Bookbinding and the Conservation of Books
A Dictionary of Descriptive Terminology

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Aitken, Robert ( 1735-1802 )

One of a group of Scottish craftsmen in the bookbinding trade who immigrated to America in the years immediately before the Revolutionary War. Aitken appeared in Philadelphia in 1769, as a bookseller. He returned to Scotland that same year, apparently to learn bookbinding, because upon his return two years later he advertised himself as both bookbinder and bookseller. After 1773 he began to print books as well, and, in 1782, published the "Aitken Bible," the first complete Bible in English to be published on the North American continent.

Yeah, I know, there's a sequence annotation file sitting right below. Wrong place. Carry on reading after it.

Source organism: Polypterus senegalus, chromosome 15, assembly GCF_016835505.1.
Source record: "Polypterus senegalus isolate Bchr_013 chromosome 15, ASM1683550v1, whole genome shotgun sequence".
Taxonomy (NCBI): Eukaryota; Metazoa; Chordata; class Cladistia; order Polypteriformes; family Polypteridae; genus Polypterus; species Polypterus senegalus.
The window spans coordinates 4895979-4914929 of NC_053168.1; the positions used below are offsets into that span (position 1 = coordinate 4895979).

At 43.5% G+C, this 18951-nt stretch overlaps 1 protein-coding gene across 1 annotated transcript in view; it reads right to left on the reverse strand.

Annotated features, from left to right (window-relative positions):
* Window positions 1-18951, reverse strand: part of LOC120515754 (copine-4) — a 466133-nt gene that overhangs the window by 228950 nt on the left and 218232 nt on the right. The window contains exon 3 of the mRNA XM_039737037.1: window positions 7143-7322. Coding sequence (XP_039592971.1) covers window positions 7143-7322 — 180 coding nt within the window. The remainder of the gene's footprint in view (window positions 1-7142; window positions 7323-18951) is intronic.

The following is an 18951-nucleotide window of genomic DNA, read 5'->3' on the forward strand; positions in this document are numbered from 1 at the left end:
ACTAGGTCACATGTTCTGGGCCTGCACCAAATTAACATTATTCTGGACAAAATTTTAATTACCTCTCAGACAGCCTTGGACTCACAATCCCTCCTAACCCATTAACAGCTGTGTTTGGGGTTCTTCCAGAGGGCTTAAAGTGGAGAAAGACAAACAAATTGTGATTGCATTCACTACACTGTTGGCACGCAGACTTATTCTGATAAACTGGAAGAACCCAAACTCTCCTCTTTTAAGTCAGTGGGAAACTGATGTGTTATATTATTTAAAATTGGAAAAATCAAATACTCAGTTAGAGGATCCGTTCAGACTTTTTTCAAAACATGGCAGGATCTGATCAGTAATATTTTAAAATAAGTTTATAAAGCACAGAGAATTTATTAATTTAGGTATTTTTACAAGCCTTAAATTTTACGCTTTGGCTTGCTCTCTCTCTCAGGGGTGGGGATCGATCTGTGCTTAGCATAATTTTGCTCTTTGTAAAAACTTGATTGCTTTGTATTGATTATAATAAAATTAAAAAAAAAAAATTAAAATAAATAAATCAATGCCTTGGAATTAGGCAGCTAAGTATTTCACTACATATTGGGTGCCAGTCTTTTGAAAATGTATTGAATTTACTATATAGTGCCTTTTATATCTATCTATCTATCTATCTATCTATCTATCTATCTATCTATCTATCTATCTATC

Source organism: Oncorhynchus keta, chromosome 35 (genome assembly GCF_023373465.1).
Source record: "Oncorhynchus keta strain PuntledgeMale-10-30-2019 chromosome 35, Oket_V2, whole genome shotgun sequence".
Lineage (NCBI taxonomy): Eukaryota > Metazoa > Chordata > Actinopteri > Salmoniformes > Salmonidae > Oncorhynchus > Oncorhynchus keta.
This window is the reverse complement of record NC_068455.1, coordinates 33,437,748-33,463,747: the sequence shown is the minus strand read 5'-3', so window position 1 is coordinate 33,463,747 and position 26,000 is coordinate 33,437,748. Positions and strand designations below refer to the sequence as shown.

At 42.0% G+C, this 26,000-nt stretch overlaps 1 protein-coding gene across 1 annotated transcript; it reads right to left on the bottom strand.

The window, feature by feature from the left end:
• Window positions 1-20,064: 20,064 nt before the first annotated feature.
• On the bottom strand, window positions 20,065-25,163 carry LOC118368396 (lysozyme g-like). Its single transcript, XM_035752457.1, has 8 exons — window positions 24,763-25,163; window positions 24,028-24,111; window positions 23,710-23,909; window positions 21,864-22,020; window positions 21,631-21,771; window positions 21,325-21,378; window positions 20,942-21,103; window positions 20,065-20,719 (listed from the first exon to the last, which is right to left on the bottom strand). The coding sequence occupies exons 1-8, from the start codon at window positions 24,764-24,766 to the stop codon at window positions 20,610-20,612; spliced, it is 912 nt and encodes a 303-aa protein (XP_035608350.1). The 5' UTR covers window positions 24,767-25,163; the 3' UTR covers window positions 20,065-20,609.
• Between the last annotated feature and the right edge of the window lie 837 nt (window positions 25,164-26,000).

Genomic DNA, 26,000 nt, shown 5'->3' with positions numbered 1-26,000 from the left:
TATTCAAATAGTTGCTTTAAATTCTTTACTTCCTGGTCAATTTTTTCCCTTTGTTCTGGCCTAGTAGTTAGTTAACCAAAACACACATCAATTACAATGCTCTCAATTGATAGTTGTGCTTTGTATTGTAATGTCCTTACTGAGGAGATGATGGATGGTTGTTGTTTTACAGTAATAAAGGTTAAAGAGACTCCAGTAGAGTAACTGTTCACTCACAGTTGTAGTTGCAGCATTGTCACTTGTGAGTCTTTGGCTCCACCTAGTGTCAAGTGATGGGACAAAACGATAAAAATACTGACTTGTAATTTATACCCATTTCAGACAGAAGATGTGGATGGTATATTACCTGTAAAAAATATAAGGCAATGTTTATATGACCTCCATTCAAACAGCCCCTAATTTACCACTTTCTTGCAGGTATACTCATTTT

Aitken produced hundreds of bookbindings ranging in style from paper wrappers (both blue and marbled) to more or less richly gilt leather bindings. His work included blue paper boards, raised cords as well as flat spines, both plain and marbled endpapers, and bindings in full calf- or sheepskin with red title labels and gilt bands across the spines. Although Aitken produced scores of "plain" bindings, he was also capable of a binding style that was rich and luxurious in its gold tooling, especially for American bookbinding of that time. He was, in general, an imaginative and diverse bookbinder, although he was not known for his exactness and polish in finishing, nor was he particularly artistic. Because Aitkin was also an engraver, it has been suggested that he may have cut his own finishing tools, possible in imitation of Scottish designs. (45 , 200 , 347 )




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